Released on LP in 1966, Cecil Taylor's Student Studies is an anomaly from his other recordings of the era. Not purely improvised, Taylor uses arranged sections and built-in segments for thematic and improvisational space. His meditations on short tonal studies and propulsive bursts of energy became signifiers of his later music. The band here, including Jimmy Lyons, bassist Alan Silva, and drummer Andrew Cyrille, registered with Taylor's fluid disciplinary approach to atonalism and dissonance, and found room to actually swing in. In fact, the influences Taylor spoke of most often during the era -- Ellington, Bud Powell, and Mingus, can be traced here, if not heard outright. And the reliance on intervallic assertions by the various players presented a new opening in Taylor's work that he would take to an extreme later on. This is the sound of an artist at a creative peak of his improvisational and authoritative power to lead a band through the maze of sonic architecture and come out with something that was truly new and different. This is the first American appearance of Student Studies on CD, the sound is wonderful, and critic Scott Yanow's notes are empathetic and enlightening.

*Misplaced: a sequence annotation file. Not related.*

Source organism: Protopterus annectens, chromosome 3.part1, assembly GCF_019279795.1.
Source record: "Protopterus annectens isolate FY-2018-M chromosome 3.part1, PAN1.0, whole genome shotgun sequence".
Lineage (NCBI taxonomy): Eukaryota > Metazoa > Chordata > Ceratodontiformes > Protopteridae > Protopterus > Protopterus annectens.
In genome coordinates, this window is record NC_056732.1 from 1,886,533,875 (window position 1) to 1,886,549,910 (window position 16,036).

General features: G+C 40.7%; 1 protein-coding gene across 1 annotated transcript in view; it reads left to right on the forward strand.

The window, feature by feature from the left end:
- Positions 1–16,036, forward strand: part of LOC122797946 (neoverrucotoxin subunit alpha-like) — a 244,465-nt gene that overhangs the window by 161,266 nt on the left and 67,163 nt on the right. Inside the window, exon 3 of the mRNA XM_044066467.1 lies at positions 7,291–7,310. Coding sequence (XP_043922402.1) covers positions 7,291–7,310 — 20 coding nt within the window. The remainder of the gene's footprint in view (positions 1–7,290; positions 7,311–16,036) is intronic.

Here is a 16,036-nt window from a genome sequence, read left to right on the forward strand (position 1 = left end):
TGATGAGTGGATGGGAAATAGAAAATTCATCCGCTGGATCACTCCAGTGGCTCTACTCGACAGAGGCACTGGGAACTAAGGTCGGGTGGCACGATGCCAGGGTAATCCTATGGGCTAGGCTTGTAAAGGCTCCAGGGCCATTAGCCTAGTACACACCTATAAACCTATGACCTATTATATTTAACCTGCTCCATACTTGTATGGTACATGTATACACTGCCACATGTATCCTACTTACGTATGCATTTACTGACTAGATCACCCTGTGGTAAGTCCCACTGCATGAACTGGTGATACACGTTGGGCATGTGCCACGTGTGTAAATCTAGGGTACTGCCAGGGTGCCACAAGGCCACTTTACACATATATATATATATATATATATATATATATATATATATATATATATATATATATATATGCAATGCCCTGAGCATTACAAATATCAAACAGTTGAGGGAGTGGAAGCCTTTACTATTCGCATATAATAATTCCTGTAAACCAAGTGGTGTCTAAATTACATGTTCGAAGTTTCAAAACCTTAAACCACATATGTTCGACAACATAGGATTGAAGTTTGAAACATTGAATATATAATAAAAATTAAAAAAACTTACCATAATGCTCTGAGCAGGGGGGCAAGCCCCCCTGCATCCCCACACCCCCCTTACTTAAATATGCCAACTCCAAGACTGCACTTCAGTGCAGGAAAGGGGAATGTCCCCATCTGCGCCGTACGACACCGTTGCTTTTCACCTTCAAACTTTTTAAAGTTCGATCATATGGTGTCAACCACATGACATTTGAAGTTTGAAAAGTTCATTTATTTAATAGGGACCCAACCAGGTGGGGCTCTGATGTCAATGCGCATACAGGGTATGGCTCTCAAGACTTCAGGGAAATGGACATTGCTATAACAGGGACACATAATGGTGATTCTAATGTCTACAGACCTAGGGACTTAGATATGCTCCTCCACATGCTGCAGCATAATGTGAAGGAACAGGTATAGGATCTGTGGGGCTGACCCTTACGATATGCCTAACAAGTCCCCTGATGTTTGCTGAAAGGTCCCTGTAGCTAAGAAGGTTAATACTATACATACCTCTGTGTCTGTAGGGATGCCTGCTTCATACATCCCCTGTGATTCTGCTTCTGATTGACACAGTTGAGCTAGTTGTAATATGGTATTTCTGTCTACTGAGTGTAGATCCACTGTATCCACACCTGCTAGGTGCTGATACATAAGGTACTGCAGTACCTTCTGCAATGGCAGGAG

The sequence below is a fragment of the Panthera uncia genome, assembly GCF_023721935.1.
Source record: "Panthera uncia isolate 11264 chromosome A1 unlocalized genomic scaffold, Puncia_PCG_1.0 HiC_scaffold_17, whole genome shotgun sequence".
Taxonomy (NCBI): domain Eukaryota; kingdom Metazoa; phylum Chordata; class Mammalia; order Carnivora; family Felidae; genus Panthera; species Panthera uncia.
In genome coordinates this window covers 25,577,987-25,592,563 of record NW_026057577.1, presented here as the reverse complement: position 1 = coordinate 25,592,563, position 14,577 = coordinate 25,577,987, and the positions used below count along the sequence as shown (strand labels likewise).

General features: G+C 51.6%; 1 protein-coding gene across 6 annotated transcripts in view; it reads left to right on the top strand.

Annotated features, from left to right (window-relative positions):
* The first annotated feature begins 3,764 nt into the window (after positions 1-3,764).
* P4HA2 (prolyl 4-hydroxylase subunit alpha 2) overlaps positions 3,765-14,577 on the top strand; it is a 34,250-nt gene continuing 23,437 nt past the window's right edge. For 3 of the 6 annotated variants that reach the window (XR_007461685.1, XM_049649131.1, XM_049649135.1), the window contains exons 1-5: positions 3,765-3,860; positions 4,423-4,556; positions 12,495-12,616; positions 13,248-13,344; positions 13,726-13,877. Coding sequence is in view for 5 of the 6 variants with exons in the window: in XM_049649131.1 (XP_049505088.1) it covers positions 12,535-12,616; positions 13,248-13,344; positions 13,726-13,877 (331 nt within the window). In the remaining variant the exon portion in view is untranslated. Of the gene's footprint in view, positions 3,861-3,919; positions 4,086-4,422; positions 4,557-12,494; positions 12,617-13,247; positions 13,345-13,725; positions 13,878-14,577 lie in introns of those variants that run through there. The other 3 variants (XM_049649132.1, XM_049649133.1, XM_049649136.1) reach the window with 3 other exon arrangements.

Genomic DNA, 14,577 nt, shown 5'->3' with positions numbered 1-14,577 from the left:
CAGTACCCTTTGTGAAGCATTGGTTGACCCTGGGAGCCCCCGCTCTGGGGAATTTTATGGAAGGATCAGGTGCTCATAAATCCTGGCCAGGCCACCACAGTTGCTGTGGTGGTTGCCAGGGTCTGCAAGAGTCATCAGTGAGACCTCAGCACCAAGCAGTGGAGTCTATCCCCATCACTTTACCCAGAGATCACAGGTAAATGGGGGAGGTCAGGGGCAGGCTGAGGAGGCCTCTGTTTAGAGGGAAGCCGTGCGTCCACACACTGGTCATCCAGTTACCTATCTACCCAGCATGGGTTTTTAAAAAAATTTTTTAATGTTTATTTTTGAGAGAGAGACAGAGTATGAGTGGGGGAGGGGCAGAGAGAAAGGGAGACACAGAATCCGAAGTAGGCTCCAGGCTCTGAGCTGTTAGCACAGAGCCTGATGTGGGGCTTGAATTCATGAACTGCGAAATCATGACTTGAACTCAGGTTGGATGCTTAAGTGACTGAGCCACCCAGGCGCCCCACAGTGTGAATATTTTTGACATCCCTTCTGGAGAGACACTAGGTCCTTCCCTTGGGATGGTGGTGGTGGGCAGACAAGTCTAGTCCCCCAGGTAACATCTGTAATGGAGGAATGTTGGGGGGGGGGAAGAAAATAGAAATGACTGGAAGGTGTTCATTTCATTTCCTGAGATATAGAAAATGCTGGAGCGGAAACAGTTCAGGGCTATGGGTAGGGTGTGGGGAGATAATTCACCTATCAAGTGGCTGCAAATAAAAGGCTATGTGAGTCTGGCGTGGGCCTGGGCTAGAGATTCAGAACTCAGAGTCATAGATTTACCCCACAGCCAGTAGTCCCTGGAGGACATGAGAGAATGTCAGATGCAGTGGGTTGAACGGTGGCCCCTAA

AllMusic Review by Thom Jurek